Cokato is a 545 acre lake located three miles north of the City of Cokato. The water clarity of Cokato Lake ranges from 3.5 to 8 feet. The immediate watershed is 29,281 acres with land use consisting of 72% agriculture, 11% hay/pasture, 7% marsh/open water, 7% residential, and 4% forest. The lake is primarily managed for Walleye and Smallmouth Bass with Walleye fry being stocked every other year since 2006. There is one public access located on the east side of the lake on Nevens Avenue. At the time of the survey oxygen was available for fish down to 22 feet.
With its shallow shoals, lack of aquatic vegetation and the influence of Sucker Creek, Cokato Lake is unique from many other Lakes in the Montrose Management Area. Overall, the abundance of Walleye and Northern Pike increased since the last survey in 2007, whereas Black Crappie decreased and Bluegill remained low. Smallmouth Bass and Channel Catfish are present due to the outlet connection to the North Fork of the Crow River.
The catch rate of Northern Pike increased significantly from the 2007 survey when pike numbers were low and have increased to a level considered high when compared to lakes with similar characteristics. Anglers have a good opportunity to catch a nice size Northern Pike; the average size in the survey was just under three pounds and 42 percent of sampled Northern Pike were greater than 24 inches long.
The Walleye catch doubled from 2007 and increased above the average expected value for similar lakes. Walleye up to 26 inches in length were sampled, with an average length and weight of 15 inches and 1.7 pounds. Five year classes were present in the age sample with the 2010 and 2013 year classes making up 82% of the catch. Walleye growth was above average, growing to 20.6 inches in four years.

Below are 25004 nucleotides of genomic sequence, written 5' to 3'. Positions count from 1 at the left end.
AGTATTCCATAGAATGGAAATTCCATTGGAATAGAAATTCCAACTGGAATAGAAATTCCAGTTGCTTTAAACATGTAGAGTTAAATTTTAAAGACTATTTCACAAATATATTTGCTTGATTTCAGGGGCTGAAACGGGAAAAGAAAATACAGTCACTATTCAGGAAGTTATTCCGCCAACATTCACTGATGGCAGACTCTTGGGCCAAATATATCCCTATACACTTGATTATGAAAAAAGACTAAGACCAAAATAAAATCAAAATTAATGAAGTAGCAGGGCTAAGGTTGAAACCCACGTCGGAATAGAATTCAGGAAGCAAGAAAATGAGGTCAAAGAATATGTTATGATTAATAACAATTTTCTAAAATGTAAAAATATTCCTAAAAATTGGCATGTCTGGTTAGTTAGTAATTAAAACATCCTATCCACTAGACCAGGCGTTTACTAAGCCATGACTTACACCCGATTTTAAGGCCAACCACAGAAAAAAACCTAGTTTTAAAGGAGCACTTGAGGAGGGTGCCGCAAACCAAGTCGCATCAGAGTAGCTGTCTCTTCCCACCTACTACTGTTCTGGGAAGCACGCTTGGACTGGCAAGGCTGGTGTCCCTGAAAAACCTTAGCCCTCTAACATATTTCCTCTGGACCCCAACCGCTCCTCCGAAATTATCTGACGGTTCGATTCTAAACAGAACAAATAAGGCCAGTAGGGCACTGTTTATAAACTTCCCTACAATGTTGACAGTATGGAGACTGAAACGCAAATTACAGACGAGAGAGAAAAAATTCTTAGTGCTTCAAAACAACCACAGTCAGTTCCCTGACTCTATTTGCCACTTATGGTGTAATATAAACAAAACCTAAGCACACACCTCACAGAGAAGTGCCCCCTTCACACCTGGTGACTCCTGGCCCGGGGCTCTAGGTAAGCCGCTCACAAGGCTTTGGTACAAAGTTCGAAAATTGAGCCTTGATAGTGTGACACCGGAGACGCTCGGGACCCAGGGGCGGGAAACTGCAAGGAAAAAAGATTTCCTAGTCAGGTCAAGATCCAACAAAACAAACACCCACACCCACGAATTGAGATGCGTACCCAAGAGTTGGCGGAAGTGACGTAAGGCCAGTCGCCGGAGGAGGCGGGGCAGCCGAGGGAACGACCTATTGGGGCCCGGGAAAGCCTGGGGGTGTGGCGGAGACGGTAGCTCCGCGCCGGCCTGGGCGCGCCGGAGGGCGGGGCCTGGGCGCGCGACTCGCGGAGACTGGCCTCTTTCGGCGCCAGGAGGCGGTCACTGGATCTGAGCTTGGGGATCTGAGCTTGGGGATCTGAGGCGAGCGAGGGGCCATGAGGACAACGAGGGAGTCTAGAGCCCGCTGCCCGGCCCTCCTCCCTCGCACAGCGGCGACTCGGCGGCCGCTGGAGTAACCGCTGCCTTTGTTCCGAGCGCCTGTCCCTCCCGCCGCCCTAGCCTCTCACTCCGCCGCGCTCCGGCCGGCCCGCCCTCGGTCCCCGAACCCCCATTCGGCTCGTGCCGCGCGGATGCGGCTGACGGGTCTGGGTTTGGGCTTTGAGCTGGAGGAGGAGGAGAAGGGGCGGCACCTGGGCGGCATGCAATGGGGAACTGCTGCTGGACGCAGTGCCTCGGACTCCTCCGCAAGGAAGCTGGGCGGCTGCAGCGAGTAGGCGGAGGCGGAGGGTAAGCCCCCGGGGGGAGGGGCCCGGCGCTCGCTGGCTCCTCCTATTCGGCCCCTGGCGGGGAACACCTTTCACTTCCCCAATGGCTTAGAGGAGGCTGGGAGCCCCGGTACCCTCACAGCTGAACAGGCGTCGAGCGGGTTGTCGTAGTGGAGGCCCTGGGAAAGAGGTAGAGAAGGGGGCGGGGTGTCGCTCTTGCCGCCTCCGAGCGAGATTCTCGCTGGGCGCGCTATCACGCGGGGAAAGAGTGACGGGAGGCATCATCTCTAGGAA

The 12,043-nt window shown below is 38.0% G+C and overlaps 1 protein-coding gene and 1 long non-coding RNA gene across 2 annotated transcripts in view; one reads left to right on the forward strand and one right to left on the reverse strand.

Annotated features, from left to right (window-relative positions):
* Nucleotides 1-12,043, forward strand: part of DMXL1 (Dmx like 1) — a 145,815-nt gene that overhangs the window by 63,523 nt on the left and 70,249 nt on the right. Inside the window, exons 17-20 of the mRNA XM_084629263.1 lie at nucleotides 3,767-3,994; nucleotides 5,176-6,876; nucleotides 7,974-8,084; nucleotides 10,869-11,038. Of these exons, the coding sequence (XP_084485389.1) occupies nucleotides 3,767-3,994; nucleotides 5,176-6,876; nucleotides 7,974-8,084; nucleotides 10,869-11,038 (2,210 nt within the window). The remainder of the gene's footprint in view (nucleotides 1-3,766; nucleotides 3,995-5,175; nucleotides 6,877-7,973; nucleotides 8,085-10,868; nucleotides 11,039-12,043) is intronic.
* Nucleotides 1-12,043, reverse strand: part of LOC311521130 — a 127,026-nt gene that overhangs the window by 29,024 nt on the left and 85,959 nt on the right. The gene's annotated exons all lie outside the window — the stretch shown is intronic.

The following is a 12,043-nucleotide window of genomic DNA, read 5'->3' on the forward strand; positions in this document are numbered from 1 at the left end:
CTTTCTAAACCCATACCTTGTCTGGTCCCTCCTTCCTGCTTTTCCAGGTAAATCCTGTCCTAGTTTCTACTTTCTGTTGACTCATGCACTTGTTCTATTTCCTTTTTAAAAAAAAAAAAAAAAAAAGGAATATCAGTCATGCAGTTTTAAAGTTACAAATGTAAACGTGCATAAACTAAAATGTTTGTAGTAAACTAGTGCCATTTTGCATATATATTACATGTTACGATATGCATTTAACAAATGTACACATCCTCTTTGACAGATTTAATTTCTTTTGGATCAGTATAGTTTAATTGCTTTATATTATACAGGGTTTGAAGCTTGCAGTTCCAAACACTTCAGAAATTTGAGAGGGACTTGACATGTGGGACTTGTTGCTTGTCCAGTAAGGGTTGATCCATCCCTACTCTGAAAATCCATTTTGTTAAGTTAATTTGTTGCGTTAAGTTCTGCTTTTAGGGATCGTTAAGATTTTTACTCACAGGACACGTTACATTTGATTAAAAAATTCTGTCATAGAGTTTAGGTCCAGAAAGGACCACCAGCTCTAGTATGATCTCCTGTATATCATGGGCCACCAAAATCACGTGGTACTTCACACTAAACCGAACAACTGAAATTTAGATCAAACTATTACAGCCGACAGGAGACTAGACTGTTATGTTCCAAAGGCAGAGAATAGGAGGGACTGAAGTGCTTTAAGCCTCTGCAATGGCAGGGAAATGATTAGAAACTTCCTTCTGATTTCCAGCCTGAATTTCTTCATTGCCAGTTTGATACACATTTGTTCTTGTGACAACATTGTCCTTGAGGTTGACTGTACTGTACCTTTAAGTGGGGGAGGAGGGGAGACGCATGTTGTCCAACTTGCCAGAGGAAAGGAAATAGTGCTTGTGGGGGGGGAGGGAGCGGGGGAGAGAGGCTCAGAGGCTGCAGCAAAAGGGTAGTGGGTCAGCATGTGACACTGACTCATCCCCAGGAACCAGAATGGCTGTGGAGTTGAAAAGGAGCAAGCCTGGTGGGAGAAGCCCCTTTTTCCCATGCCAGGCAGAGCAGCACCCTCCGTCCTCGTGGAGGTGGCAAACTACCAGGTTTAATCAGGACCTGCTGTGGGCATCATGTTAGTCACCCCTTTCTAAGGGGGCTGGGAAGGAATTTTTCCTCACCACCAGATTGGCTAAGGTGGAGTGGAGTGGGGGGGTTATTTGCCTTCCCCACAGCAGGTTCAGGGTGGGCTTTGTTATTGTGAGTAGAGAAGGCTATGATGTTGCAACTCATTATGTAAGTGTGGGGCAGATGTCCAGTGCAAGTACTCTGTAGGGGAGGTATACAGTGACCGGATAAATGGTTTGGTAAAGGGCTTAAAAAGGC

As Northern Pike and Walleye catches have increased, Yellow Perch catches have declined significantly. This is a departure from the long term trend from Cokato Lake where perch numbers have typically been above the expected range.
Smallmouth Bass are a primary management species for Cokato Lake. The population is excellent with a wide range of sizes available to anglers including fish over 19 inches. Cokato Lake is well known for its Smallmouth Bass fishing, one of the few lakes in the area where Smallmouth Bass are present.
Channel Catfish catches declined from 2007; however, average size increased. Anglers have an excellent opportunity to catch fish that average 4.7 pounds in size and include fish over 14 pounds and 33 inches.
Historically, Bluegill have been sampled in low numbers and the population in Cokato Lake has been below the expected range of values since the mid 1980's. The catch rate decreased from 2007, despite the private stocking of adult Bluegill in 2011. Recruitment of Bluegill is likely limited by the lack of submerged vegetation.
Black Crappie catches have also decreased since the last survey and fell to the low end of expected values for similar lakes. Black Crappie ranged in length from 4.6 to 11.0 inches with an average length of 7.8 inches. Black Crappies are known to have highly variable recruitment and crappie populations tend to go through "boom and bust" cycles dependent largely on environmental conditions at the time of spawning. Once a large year class is produced, they may dominate the fishery for several years.
Other species captured were: Bigmouth Buffalo, Bowfin (dogfish), Common Carp, Fathead Minnow, Hybrid Sunfish, Johnny Darter, Common Carp, Greater, Shorthead, and Silver Redhorse, Spotfin and Spottail Shiner, White Sucker, and Yellow Bullhead.
Water quality of lakes in Wright County is a major concern. Surrounding land use practices in the large Cokato Lake watershed can have a detrimental effect on the water and recreational value of the lake. Improving water quality should be a high priority for all citizens. Buffer strips along inlets and lakeshore property are encouraged to reduce nutrients entering the lake. Maintaining adequate septic systems and keeping grass clippings and raked leaves out of the lake will also help reduce the amount of nutrients entering the lake, the reducing nuisance algal blooms.